After 453 consecutive days on various degrees of state-ordered, pandemic-inspired emergency restrictions, Santa Barbara County Public Health officials breathed a collective sigh of relief this Tuesday and notified the public — via the county supervisors — that the days of mandatory mask-wearing and social distancing are over and done with. Thanks to an edict issued months ago by Governor Gavin Newsom, June 15 marked the first day of the county’s “journey to full recovery,” in the words of Public Health Director Van Do-Reynoso.
The underlying regulatory realities are, of course, far more complicated, with enough exceptions to the rules to keep a flock of attorneys fully employed. Everyone, for example, must still wear masks on all planes, trains, public buses, and ride-sharing vehicles. All K-12 students must wear masks indoors whether they’ve been fully vaccinated or not. At alI mega events — defined as 5,000 people indoors or 10,000 outside — masks must be worn. And private businesses are empowered to require masks for those who can’t provide adequate proof of vaccination. It’s up to the business owners to decide whether a simple yes or no suffices as adequate or whether a vaccination card is necessary.
Do-Reynoso — who has spent the past 15 months running a metaphorical marathon sprint — delivered an abbreviated briefing on the state of the disease using state-generated statistics. It would be, she said with a notable lack of regret, the last time she expected to do so.
Her numbers were strikingly low, but somehow, Do-Reynoso forgot to include the most dramatic detail of all. This Monday, it turns out, Santa Barbara County reported not one single new case of COVID. “We can’t remember a time we had zero cases since before 2020,” exclaimed board chair Bob Nelson. “This is something to celebrate.”
There would be no champagne or confetti, however, no speeches proclaiming victory. In the past 453 days, no fewer than 452 people would be recorded as having died from COVID. Nearly 35,000 got infected. Some sizable subset of that got sick enough to require hospitalization.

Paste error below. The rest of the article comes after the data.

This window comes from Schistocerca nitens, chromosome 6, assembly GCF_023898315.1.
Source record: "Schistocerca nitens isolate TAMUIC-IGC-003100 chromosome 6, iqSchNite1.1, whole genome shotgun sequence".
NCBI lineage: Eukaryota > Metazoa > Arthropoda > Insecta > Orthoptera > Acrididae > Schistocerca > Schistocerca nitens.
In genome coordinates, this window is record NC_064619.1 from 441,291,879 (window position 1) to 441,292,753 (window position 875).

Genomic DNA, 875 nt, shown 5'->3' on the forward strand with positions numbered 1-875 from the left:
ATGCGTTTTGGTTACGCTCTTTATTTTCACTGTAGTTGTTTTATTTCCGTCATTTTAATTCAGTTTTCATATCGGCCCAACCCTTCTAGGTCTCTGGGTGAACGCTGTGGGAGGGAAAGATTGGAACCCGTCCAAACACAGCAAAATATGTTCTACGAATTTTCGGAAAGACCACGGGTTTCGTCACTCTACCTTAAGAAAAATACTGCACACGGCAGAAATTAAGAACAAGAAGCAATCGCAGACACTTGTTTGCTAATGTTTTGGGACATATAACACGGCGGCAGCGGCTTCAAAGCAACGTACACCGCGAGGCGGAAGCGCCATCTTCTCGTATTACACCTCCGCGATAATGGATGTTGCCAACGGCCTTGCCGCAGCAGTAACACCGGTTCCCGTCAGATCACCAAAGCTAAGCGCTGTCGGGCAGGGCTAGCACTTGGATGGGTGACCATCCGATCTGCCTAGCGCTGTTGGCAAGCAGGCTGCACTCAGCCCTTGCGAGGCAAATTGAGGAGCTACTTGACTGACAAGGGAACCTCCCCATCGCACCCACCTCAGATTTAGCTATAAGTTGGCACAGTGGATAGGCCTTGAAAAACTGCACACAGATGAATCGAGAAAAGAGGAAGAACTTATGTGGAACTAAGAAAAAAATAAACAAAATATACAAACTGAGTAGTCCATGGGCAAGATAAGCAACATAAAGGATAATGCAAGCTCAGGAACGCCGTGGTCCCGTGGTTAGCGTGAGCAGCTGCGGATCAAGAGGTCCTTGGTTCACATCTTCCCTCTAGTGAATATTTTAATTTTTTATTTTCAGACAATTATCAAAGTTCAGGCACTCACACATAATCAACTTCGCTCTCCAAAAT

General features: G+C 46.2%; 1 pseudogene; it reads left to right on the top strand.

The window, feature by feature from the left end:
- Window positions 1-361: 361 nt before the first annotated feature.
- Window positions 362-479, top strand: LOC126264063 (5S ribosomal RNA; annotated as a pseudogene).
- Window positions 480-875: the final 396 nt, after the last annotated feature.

COVID has not been an equal-opportunity afflicter, nor have the vaccines been dispensed to Santa Barbara’s many sub-populations proportional to their actual numbers. While Hispanic people make up 48 percent of the county’s total population, they accounted for 59 percent of the cases, 67 percent of the hospitalizations, 50 percent of the deaths, and only 27 percent of the vaccinations. Santa Maria and North County took it on the chin far harder than Santa Barbara and South County.
None of that was addressed at all this Tuesday.
Instead, the supervisors got enmeshed in philosophical debates whether government “should save people who didn’t want to be saved,” as Supervisor Nelson put it. Sparking this debate was Dr. Aimee Smith — with a PhD from MIT in materials science — who argued the coercive powers of the state had been wrongly deployed to force people to get vaccines and wear masks when there was no scientific basis to support either. Likewise, Smith claimed the Centers for Disease Control and Prevention received a direct profit from the dispensation of vaccines and suggested that the whole enterprise was a ruse to strip-mine electronic personal data of millions of Americans on behalf of companies like Google.
Supervisor Gregg Hart exhorted Do-Reynoso and Public Health Officer Dr. Henning Ansorg to refute statements that were “false and untrue.” Ansorg noted that vaccines were necessary because more than half the COVID cases had been spread by people who had no symptoms and thus could not voluntarily restrict their exposure to others. As a public health officer, Ansorg stated, “We have to make uncomfortable and very hard decisions that hurt the freedom of people.” In fighting the pandemic, he said, vaccines clearly demonstrated their effectiveness.
Supervisor Steve Lavagnino, the former Republican who represents Santa Maria, argued that “protecting people who don’t want to be protected is pretty much the role of government.” As a teenager, he recalled, he refused to buckle his seat belt; they rumpled his clothes, he explained. Then he got a ticket. Since then, Lavagnino said he always buckles up. “Is the government changing my behavior?” he asked. “Somebody needed to do it.”
With that said, 55 percent of the county’s eligible population has been fully vaccinated. Herd immunity, according to Ansorg, is roughly 75 percent.